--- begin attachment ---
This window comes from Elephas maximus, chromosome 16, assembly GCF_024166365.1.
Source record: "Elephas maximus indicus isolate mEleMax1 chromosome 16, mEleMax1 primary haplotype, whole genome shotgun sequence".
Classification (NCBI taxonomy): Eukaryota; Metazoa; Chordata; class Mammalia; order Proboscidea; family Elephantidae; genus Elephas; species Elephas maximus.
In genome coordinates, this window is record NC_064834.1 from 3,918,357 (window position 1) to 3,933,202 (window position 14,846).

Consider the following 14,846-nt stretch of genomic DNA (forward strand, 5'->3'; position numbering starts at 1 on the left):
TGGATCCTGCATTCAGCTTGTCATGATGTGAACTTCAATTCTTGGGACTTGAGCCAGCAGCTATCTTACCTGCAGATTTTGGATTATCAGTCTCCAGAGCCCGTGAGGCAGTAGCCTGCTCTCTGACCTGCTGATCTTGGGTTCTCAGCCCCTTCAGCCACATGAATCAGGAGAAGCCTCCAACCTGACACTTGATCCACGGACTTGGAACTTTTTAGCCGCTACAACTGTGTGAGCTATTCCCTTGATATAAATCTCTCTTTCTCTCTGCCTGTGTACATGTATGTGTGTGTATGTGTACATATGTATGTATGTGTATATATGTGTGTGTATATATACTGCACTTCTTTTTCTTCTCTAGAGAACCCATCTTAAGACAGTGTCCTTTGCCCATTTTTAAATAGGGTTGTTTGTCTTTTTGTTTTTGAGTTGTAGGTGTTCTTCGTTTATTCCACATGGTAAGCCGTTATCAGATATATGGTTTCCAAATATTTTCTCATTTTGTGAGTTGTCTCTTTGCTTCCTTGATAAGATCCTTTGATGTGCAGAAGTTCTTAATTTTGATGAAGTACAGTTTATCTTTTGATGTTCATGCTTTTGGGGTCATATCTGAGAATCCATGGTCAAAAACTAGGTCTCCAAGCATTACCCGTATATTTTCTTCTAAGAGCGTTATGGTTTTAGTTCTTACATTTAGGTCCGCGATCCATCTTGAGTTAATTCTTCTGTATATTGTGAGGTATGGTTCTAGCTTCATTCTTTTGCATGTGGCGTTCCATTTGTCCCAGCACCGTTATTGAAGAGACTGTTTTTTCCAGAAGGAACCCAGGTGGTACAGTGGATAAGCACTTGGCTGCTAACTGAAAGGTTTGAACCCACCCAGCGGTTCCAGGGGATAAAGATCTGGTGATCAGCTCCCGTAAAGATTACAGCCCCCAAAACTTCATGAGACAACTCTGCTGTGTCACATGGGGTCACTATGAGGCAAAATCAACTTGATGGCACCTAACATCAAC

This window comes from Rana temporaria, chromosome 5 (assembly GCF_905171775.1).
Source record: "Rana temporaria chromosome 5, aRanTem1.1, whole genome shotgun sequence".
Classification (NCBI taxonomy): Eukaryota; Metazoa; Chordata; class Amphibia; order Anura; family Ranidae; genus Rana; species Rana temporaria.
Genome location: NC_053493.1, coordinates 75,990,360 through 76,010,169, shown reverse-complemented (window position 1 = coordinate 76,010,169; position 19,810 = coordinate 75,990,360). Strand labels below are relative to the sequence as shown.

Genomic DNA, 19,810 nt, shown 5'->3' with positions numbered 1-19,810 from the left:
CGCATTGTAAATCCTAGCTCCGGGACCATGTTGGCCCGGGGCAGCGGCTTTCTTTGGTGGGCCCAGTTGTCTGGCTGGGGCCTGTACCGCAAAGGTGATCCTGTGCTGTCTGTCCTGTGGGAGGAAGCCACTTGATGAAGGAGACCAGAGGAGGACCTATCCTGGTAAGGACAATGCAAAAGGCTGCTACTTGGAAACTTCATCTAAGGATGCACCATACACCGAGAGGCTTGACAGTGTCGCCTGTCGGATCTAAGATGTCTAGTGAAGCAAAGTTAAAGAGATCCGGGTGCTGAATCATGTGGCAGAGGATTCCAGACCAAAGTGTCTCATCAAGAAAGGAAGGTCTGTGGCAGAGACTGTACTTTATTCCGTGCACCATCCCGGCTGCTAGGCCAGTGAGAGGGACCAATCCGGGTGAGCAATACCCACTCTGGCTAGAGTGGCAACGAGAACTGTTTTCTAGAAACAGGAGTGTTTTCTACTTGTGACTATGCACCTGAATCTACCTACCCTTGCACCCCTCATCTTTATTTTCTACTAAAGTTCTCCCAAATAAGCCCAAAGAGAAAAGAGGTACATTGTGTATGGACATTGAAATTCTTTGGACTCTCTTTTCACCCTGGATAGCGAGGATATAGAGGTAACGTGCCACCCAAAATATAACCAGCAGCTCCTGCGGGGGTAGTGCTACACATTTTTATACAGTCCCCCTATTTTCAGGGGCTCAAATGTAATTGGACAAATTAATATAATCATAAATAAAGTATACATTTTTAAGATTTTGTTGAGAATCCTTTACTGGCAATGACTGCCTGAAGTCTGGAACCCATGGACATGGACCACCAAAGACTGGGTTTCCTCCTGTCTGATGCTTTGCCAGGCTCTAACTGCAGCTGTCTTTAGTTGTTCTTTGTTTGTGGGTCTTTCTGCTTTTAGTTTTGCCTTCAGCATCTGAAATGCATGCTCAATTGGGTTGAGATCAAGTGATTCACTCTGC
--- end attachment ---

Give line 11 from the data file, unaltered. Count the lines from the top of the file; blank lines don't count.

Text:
Genomic DNA, 19,810 nt, shown 5'->3' with positions numbered 1-19,810 from the left: